The flat, your ex, his girlfriend and the baby are images depicting different ways you think about yourself and life. Whatever may have been the original cause, the dream shows you perpetuating your loneliness and negative outlook, and blaming others for it. You are a denying yourself hope and creativity represented by the baby. Self judgments such ‘I have no skills.’ ‘Nobody wants me’’ are a trap. You have escaped your first marriage, so you have the ability to climb over the wall of your self-created emotions. Your dream shows how you can do this. Don’t let the baby (you’re creative impulse and self confidence) be taken away by the sort of untruths you tell yourself in saying depression is not curable. So in your dream, hold that baby and fiercely protect it. Nourish it by letting your pleasure and love flow to it, and be rewarded by the change it brings to your life.

I rarely remember dreams, but this is a recurring one. l am back at the college at which I took my degree in English in 1942. I wander between the four floors and along the lengthy corridors, searching for my old room. I feel panicky when I can’t find it. Sometimes I’m aware that I’m about to take an exam and I’m terrified of failing. I’m a retired teacher, still doing private coaching. I want a childless divorcee. I live alone with my cat and have a devoted male friend who is an artist. My hobby is writing. I’ve had some success but desperately want more before it’s too late. At present nothing has been accepted, I suffer writer’s block and am losing heart. Hope Bunton, Preston, Lancs.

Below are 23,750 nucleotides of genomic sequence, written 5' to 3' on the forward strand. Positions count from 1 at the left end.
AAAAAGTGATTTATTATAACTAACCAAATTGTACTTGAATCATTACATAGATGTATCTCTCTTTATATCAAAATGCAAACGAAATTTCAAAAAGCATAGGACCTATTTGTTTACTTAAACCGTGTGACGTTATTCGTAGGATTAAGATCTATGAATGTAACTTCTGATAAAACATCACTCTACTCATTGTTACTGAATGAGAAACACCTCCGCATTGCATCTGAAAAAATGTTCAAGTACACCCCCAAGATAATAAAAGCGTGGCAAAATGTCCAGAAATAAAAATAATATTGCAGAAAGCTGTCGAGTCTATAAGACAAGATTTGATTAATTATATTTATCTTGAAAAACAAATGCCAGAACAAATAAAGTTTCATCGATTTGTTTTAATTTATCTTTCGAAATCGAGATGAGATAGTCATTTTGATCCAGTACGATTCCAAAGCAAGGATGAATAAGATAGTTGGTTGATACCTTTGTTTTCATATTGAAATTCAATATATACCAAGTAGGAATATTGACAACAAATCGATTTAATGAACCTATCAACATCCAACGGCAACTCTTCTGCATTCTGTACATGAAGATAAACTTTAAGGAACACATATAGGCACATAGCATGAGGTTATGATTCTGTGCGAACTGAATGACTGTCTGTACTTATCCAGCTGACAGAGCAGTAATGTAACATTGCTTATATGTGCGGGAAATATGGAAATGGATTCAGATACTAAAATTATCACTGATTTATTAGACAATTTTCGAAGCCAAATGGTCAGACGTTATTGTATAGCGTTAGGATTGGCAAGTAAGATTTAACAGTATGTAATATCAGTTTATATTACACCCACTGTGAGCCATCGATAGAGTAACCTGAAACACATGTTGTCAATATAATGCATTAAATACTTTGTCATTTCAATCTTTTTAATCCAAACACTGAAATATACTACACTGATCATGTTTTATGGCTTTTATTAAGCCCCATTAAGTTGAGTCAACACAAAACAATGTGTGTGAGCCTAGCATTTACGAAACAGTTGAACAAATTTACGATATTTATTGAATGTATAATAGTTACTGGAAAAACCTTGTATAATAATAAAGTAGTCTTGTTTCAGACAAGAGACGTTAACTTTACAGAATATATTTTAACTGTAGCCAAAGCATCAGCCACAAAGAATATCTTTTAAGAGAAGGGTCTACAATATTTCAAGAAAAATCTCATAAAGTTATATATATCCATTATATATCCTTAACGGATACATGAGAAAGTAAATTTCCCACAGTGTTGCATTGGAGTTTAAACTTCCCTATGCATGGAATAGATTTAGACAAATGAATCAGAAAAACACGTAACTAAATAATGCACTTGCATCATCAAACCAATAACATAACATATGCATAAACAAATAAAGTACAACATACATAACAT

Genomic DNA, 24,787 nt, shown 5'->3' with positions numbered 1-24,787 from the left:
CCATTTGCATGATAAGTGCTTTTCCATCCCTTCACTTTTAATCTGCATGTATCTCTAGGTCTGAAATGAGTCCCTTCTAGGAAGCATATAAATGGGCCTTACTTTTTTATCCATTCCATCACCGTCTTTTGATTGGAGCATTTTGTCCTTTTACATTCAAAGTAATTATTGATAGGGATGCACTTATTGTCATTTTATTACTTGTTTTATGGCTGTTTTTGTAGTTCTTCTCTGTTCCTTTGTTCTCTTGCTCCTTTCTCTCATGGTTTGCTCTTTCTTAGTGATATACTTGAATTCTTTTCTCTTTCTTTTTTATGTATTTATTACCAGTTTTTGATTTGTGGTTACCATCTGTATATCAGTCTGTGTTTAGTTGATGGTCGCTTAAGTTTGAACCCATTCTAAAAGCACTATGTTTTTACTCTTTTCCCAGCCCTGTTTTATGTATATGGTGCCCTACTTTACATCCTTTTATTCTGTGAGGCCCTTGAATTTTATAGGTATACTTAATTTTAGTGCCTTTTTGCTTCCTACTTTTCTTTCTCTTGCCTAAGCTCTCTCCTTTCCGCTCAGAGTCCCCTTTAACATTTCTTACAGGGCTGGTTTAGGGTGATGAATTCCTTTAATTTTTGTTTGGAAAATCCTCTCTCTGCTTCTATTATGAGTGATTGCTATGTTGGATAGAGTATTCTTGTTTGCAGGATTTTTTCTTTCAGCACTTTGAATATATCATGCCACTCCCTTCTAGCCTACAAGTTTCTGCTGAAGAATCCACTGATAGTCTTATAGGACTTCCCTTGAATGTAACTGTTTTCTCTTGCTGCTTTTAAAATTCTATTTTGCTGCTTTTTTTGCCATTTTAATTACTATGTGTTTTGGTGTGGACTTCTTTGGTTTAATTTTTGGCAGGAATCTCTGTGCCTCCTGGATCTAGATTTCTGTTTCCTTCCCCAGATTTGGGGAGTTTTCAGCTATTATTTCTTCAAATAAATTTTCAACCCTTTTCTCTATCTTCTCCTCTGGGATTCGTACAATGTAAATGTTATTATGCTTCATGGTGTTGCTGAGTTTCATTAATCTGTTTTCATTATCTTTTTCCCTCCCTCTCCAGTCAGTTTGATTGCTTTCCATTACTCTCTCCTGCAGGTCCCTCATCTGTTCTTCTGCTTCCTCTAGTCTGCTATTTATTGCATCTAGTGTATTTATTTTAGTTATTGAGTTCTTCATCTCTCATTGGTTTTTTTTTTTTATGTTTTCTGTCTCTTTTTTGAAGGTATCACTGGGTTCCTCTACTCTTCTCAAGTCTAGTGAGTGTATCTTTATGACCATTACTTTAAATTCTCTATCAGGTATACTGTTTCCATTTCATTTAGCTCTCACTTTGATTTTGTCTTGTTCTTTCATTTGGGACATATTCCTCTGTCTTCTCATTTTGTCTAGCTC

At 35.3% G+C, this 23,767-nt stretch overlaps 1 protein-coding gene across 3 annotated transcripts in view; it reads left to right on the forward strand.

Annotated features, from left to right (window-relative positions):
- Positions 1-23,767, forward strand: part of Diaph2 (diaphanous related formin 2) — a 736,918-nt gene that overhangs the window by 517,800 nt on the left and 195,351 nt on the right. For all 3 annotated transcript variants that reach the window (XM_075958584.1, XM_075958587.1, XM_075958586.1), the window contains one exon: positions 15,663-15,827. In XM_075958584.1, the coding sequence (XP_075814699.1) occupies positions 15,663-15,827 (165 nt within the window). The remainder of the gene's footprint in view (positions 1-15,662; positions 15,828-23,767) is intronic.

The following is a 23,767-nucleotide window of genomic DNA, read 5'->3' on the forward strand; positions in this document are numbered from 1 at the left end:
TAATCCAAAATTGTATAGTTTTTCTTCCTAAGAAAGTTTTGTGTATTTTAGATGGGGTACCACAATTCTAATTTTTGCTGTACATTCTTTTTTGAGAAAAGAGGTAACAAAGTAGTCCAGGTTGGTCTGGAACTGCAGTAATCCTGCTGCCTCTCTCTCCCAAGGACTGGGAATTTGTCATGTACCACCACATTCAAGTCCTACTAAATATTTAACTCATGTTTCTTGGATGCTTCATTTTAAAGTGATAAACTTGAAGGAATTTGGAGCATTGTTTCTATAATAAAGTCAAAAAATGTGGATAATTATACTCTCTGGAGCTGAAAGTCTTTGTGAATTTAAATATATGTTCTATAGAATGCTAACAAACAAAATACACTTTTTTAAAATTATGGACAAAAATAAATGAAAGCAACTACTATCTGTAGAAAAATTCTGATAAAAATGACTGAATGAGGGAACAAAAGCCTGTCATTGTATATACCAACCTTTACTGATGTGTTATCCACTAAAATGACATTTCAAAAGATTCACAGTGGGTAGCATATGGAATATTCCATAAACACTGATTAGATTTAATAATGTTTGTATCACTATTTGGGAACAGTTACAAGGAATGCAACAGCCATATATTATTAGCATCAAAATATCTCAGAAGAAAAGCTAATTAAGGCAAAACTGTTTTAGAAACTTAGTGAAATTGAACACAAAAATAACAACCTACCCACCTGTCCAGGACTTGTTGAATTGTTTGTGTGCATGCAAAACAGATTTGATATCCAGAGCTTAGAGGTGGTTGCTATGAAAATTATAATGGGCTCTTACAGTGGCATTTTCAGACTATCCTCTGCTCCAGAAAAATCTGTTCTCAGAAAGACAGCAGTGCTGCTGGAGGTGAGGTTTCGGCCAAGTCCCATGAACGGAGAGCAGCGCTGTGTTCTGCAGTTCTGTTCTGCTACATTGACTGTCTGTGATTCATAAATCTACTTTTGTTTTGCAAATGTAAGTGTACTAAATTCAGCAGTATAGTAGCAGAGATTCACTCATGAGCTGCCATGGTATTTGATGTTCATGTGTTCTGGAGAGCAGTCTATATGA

Searching for your college room indicates that you felt at home at college but are unable to discover your unique relationship with it. You have successfully taught English, but you have not succeeded in contributing something of yourself in writing. You must treasure and write about your experiences. Dreams recur when we are stuck in one way of viewing ourselves, like a record. If you savour your experience, and give your needle a nudge, what will emerge?

My 16-year-old daughter is under some tension as 0-levels loom. She has dreamt that she is in our living room looking through patio windows. In the next door neighbour’s garden she can see a huge gorilla rampaging up and down. She is terrified it might get over the fence, particularly when she realises that it is trying to reach a baby gorilla which is in our garden. Eventually the parent finds a way out into the street but the baby tries to get into the house and cannot because of the patio window. Barbara, Dunstable, Beds.